gion in Times of National Calainity: a Serinon, preached in Posthumous Essays, by the Rer. Ab. Orange Street and I'nion Chapels, Booth; to which is annexed, his on the Fast Day, Feb. 17, 1808. Confession of fuith, delirered at By J. Cobbin. Price Is.

his Ordination in Goodman's Fields, Mr. Cobbin's text is Ezek. xiv.

Feb. 16, 1769Prive 2s. hid. 20, 'Though Noah, Daniel, and The subjects of these Essays are, Job,' &c.

The introduction is per- The Love of God to his Chosen tinent and pointed. The leading de. People, On a Conduct and Cha. sign of the six observations that racter formed under the lufluence follow, is to prove that eminerit of Evangelical Truth, -- anal, Evin saints have great influence with dences of Faith in tesirs Christ.



The first and second of these the va

have been just to the memory of Mr. luable author had nearly finished Booth, nor respectful to society. for publication. The Essay on

The abilities of Mr. Booth are so Faith was written many years before

well known, and so justly apprehis decease. It had been revised ciated by the public, that nothing with a view to transcription and en

here need he said on the subject. largement; and, had he lived, would The present Work forms a neat little have been published with the other volume; and the serious reader Essay. It was, therefore, given

will, no doubt, be amply rewarded without restriction into the hands in its perusal *. of a friend, to whom the two for

LITERARY NOTICE. were committed ; and

We understand that Five Volumes found so replete with information of the late Rev. Mr. Newton's ex. and so pregnant with nice discrimi

cellent Works are nearly ready for nation, on a subject inseparably connected with human happiness, that containing the Original Pieces, is in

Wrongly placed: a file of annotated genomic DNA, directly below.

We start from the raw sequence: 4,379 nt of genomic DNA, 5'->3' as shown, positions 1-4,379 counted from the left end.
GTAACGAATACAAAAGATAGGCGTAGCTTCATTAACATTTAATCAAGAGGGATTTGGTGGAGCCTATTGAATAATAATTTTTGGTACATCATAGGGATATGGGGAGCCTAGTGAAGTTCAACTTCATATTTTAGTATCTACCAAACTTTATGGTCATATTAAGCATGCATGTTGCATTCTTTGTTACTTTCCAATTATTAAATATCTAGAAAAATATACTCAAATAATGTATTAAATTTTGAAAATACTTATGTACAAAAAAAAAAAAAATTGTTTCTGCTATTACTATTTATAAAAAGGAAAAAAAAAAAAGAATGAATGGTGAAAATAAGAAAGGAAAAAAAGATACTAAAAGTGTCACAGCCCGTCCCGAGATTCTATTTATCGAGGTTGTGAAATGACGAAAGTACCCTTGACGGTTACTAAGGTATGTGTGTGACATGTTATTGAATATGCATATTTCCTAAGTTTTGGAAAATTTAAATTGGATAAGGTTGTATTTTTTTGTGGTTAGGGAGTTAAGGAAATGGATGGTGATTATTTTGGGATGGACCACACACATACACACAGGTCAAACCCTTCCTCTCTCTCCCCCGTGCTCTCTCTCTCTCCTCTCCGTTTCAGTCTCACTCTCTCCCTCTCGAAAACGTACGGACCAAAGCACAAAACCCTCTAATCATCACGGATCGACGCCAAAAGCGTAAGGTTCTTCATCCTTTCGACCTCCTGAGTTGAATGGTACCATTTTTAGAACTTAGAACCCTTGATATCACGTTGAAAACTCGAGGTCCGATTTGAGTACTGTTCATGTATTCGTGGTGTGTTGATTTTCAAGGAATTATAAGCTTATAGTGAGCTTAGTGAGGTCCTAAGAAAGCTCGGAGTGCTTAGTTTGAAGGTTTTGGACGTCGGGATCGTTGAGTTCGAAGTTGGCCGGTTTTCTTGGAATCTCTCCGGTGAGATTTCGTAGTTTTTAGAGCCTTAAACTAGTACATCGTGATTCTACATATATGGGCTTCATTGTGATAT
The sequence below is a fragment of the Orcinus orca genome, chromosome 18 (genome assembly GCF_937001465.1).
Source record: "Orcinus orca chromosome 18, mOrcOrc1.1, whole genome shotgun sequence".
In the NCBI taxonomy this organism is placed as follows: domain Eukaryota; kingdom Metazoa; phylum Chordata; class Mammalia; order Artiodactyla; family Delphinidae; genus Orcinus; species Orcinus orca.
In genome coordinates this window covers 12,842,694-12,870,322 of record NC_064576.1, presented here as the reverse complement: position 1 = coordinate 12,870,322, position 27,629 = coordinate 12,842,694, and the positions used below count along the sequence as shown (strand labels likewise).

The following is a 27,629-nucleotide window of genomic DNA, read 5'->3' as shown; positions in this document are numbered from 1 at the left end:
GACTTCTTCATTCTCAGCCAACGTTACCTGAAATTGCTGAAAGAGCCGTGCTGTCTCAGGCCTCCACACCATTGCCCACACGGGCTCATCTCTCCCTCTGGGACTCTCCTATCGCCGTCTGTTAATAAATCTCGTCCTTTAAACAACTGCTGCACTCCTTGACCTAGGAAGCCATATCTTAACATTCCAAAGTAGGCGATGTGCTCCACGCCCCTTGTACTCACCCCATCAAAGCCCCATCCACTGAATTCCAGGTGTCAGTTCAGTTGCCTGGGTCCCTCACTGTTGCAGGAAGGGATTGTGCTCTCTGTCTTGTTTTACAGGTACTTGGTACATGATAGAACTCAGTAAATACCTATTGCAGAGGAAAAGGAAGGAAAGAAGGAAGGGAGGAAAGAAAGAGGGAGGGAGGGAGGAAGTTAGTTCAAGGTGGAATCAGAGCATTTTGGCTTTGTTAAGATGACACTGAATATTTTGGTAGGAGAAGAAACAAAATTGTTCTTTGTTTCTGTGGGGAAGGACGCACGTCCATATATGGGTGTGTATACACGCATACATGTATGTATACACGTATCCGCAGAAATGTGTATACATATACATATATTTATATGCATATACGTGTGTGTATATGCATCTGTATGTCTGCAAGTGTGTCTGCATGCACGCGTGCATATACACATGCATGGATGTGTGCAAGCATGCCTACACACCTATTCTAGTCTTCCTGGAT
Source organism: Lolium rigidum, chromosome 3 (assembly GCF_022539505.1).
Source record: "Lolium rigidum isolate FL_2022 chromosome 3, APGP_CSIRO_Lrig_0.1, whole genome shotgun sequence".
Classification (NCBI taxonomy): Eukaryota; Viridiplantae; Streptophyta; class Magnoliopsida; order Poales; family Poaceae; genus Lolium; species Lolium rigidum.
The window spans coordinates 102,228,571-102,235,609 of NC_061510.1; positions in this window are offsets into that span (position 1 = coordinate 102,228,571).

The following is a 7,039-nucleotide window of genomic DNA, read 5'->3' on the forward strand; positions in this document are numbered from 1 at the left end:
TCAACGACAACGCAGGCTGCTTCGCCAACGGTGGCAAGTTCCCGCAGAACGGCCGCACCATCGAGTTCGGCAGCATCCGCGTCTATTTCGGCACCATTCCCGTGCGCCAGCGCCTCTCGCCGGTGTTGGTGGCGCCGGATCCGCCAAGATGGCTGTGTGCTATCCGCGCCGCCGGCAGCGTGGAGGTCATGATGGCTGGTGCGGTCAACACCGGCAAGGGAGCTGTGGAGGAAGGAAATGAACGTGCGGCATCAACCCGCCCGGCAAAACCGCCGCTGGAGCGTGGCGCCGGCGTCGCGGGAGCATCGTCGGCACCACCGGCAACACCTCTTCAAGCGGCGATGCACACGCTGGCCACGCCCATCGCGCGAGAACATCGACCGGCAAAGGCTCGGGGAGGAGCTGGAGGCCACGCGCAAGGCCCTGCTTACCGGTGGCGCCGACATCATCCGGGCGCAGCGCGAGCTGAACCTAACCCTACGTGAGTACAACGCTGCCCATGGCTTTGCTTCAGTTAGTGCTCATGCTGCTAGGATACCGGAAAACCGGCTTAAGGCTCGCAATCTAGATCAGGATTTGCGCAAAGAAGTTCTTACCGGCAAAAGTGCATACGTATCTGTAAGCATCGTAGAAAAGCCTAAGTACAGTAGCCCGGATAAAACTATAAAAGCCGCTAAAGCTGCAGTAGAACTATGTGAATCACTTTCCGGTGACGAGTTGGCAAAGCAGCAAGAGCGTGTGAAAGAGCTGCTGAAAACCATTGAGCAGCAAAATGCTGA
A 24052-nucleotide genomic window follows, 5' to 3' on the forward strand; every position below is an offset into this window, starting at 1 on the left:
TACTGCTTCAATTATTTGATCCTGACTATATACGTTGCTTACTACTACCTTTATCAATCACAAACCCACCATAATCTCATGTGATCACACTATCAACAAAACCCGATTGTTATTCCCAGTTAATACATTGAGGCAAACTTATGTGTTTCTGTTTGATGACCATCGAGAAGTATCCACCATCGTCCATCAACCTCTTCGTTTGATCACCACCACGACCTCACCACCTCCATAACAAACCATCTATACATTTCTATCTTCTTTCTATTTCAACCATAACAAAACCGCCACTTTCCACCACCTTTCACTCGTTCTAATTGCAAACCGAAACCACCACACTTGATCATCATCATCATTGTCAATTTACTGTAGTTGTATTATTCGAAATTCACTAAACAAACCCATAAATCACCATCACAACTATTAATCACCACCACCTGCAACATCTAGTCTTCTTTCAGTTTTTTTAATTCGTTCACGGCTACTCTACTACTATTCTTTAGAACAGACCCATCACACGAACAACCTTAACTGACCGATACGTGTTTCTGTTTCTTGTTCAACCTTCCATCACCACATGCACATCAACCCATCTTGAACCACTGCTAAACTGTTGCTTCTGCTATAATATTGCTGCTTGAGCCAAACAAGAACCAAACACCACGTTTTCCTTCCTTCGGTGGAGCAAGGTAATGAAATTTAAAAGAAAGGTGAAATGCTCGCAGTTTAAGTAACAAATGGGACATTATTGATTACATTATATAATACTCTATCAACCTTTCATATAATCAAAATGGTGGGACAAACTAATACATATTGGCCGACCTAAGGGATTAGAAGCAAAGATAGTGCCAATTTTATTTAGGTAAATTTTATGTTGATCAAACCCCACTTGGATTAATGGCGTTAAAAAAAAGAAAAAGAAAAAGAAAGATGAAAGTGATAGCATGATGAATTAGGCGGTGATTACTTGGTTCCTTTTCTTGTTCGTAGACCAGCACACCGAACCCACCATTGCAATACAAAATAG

the public; and the Sixth Volume, to have concealed it would neither the press.

* We observed a Note, by the Editor, p. 97, which casts a reflection on Mr. Fuller ; a regard to whose character induces us to insert the following Letter in this place, as we have his permission to use it in any way we thiok proper :

To the Editor. • It was not till within a few days that I saw a small piece, entitled, Mr. Booth's Posthumous Works.' Some parts of it I read with much pleasure, especially a piece called · A Fragment:' but in p. 99, I found a Note, by the Exitor, charging me with something bordering on disingenuity, in having published a conversation like that contained in my Three Dialogues, when Death had imposed silence on the pen and tongue of Mr. B.'

The Editor of Mr. B.'s Pieces seems to think that the Dialogues contain a private conversation ; when, in fact, they are an answer to certain parts of his Sermon on Divine Justice, especially to the Appendix, thrown into the form of Dialogues.

"As to their coming out after Mr. B,'s decease, that was a circumstance merely accidental. I am not conscious of his decease having any influence whatever DA my conduct in the affair. Mr. B. in his lifetime, saw and read the statements contained in the Dialogues; and that in a much more ample form than they there appear. He also proposed writing his thoughts on the subjects, in a private letter; which, if he had done, instead of opposing them in his sernion on Divine Justice, I had never printed the Dialogues: but as he thought proper 10 appeal to the public, my controversing his sentiments in that appeal, was, as the Editor himself is obliged to acknowledge, no otber than exercising an undoubted right.

• If any imagine that I wish to diminish the respect so justly paid to the memory of Mr. B. they do me injustice. Talways revered his character, though, in some particulars, I thought differently from him,

Tam, Sir, yours, &c. ANDREW FULLEB.'

• Sir,

SELECT LIST OF RELIGIOUS PUBLICATIONS. S. Burder's Scriptural Expositor, Fuller's Apology for Christian Part 1, 410, 83.-royal, 12s.

Missions. In Three Parts, each Dr. Hawker's Cominentary, Part

2s. 63. II, icmy, 35. 60.

A Defence of the Principal Doc. Memoirs of the Rev. Cor. Winter, trines of Evangelical Religioß ; in by Mr. W. Jay, 8vo, 98.

a Letter to a Barrister. By a Layo Six Sernions on the Church Cate.

Svo, 3s. chism). By the Rev. W. B. Williains, An Appeal to the Legislature and 1.B. 810, 3s.

the Public, in Answer to the Hints A Sermon on Education, hy D. of a Barrister. By an Evangelical Boy :'', furine Dissenlers Grammar. Prcacher. 2s. ichovi. 1$.

Stubborn Facts' examined, and H. Neaic's Histery of the Jews, Real Facis stated. by Js. Upton, A New Edit. 38. 68.

!2mo, Is.